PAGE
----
Fly Talk: Tips and Techniques for Better Streamer Fishing

by Dimitri Ristic


I met Boris for a coffee and a friendly talk, as we sometimes do. Boris is much younger than me, but fly fishermen don’t choose companions by age. Somehow, conversation was fishing streamers and I mentioned a muddler pattern. In my fly box, one whole side is just muddler patterns and the other streamer patterns. I don’t use streamers that often but if I decide to fish using streamer fly (early in the season or late in the fall), my prime choice would be a muddler. This time I will not talk about fishing using muddlers, but fishing other type of streamers.

I strongly believe that using streamers require techniques which definitively need to be followed for better chances of hooking those worried trout. Streamers were not popular as much as wet flies and nymphs till the 30’s of the last century. As I understand, an article by John Knight about Mickey Finn brought an interest to fly fishers and after this time streamers became very popular flies. Streamers have always been the flies I fall back on when the action is slow and I want to cover the water to search out the larger fish. Searching water for big trout is much more effective with streamers then small flies. Trout can see those big streamers from greater distances. Also, streamers represent a bigger mouthful and the fish will swim farther to get them. Sometimes, streamers do not represent food, but a challenge to a big trout, which may try to chase them from its feeding territory.

When you fish using streamers, it is not logical to give the same action to a streamer as you give to a wet fly or a nymph. You should try to imitate minnow’s natural action with long swift movements, not with the short, slow moves as some anglers use for wet flies and streamers. When casting streamers across swifter water, give line an immediate upstream mend. As soon as the line lands, give a sharp pull to make a fly to move. To fish, the movement is a signal that it is probably something alive. If your line lands slack, without motion, the fish may figure it is inedible and turn away as it figures it is not worth chasing. Mends are not made well on a tight line. If you know where a fish is laying, cast your streamer well upstream and let it drift into a position only a foot or two above the place. Then, give it a sudden twitching, coming-to-life action, and follow with a two-foot yank. The whole idea is to catch a trout’s attention with a streamer and then challenge a trout to catch it to go for it.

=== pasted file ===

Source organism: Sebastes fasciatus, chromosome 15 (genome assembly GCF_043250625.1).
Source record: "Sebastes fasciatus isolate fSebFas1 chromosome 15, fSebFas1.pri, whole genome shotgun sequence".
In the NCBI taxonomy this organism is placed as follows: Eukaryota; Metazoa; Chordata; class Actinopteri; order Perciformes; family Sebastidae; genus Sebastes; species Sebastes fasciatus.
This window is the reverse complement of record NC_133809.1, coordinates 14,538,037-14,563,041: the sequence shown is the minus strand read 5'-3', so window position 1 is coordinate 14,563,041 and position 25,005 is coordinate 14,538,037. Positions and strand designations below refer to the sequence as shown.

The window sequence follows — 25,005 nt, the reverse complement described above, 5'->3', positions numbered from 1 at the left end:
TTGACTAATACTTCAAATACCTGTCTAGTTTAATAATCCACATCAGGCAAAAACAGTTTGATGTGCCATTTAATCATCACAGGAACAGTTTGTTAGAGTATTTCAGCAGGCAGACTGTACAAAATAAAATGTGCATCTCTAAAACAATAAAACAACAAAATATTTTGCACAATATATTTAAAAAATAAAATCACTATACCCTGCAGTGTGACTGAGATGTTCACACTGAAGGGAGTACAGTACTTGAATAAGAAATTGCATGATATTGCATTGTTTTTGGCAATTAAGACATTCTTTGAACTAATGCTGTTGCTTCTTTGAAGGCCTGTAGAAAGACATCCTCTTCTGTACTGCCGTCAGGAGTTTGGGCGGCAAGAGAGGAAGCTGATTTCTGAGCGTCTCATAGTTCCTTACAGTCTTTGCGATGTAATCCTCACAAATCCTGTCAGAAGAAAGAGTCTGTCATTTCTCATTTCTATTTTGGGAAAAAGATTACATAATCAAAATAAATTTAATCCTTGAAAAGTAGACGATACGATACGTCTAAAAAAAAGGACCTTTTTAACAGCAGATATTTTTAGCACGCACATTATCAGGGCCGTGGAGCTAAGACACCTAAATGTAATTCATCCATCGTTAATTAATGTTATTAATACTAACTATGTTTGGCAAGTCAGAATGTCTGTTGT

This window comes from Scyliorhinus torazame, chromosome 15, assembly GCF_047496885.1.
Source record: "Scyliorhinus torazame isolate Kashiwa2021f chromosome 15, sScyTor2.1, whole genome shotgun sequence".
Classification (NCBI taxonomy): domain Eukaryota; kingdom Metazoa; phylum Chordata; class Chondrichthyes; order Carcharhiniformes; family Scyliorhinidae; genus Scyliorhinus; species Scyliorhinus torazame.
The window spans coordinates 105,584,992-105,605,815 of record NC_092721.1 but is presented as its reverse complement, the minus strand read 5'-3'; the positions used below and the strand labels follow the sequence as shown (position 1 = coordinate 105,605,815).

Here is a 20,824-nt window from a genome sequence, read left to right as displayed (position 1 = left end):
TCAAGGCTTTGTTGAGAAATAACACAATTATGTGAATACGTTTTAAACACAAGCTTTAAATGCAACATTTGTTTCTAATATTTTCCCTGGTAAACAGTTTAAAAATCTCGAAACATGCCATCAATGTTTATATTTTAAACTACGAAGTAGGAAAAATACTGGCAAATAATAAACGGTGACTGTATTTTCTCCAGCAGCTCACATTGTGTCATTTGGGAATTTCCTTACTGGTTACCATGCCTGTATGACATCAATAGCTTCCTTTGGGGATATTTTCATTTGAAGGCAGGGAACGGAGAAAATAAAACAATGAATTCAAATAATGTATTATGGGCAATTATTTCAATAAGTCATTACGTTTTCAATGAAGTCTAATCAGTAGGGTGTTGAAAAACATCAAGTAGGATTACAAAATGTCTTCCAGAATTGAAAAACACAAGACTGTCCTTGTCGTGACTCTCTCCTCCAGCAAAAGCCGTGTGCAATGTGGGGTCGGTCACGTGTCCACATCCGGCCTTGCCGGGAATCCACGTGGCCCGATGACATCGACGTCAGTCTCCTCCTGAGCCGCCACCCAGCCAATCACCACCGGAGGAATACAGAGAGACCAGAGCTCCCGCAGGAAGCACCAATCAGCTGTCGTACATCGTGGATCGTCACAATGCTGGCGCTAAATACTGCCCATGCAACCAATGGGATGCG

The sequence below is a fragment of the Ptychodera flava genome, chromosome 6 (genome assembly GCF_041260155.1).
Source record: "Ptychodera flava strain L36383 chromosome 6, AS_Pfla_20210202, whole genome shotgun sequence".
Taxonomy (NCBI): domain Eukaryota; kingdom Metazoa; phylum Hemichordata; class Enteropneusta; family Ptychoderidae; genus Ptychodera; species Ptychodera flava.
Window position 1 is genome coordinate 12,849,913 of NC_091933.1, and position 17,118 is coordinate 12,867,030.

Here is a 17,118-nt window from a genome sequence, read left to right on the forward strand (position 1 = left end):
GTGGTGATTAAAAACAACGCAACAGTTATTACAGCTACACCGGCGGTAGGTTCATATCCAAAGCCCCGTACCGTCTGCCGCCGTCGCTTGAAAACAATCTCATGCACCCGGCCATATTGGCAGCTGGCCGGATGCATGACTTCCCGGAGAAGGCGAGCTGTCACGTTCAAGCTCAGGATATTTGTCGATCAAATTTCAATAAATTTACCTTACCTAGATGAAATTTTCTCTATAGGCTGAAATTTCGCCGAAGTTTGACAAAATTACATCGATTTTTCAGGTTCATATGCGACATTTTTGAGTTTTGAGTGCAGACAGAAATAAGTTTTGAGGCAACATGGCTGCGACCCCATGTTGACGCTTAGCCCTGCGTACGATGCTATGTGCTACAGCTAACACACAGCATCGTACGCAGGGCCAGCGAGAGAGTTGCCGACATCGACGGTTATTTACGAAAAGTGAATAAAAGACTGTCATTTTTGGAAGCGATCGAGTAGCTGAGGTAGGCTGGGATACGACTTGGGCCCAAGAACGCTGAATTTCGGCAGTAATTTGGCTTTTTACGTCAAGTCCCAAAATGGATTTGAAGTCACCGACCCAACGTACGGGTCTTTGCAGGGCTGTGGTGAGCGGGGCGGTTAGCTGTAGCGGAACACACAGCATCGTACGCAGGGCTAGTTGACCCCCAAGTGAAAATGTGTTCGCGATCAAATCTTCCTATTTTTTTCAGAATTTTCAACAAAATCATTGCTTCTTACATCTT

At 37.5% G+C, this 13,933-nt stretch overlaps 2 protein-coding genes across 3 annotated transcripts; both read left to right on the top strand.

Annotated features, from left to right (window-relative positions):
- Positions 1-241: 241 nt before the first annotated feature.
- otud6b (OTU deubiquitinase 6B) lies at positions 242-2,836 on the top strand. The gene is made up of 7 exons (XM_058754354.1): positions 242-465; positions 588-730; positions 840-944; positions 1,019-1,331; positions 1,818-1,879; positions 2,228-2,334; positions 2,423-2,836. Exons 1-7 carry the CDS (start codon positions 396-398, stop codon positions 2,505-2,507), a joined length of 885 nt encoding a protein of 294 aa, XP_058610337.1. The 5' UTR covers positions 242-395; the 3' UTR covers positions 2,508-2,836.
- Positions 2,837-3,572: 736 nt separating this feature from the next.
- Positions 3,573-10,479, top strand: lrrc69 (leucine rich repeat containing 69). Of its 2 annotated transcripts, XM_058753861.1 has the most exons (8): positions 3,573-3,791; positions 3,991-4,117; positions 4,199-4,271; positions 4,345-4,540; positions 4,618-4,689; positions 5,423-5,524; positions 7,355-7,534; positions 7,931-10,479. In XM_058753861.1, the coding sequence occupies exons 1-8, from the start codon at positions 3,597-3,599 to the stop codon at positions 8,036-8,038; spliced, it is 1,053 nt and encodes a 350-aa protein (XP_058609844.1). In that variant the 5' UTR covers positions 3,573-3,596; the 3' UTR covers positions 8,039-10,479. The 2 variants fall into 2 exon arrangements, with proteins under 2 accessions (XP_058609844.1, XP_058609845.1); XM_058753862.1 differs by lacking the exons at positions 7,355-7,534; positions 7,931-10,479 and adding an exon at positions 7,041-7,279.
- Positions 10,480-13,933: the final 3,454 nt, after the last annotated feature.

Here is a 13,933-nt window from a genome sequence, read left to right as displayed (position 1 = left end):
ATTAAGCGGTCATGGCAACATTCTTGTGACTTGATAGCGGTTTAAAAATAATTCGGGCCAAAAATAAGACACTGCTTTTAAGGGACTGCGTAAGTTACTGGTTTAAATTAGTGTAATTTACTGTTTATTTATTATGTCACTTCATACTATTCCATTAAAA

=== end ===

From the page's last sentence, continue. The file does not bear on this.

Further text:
Study the minnows you see in the stream water you fish. Then try tying a streamer patterns imitating the minnows as best as possible. Trout respond to realistic flies, as well as wild, unreal attractors. An example is Mickey Finn fly which is used by many fly fishers. Materials such as Marabou tied on Mickey Finn gives the fly fluttery action in the water and it is more effective than fly tied with buck tail. Marabou is not as durable as ordinary hair or feathers, but has a soft life-like motion in the water.

Trout would respond to two types of motion. The motion of the fly trough the water and the motion of the fly itself. The rule is to make streamers with stiff materials for fast, heavy waters and with soft materials for slow waters. One of the problems with tying streamers with long feathers is that long feathers are likely to swing around and get caught in the bend of the hook. This will make the fly twist or ride unnaturally. To solve this problem, tie a fairly long tail, than have short feathers coming from the head of the fly to the tail. Feathers should be long enough to make the wing and tail continuous, but not long enough to catch in the band of the hook, even if the current, or your motion, swing the feathers into the bend of the hook. Matuka flies also solve this problem.

Next time, if my free time permits, fishing muddler will be my next subject.


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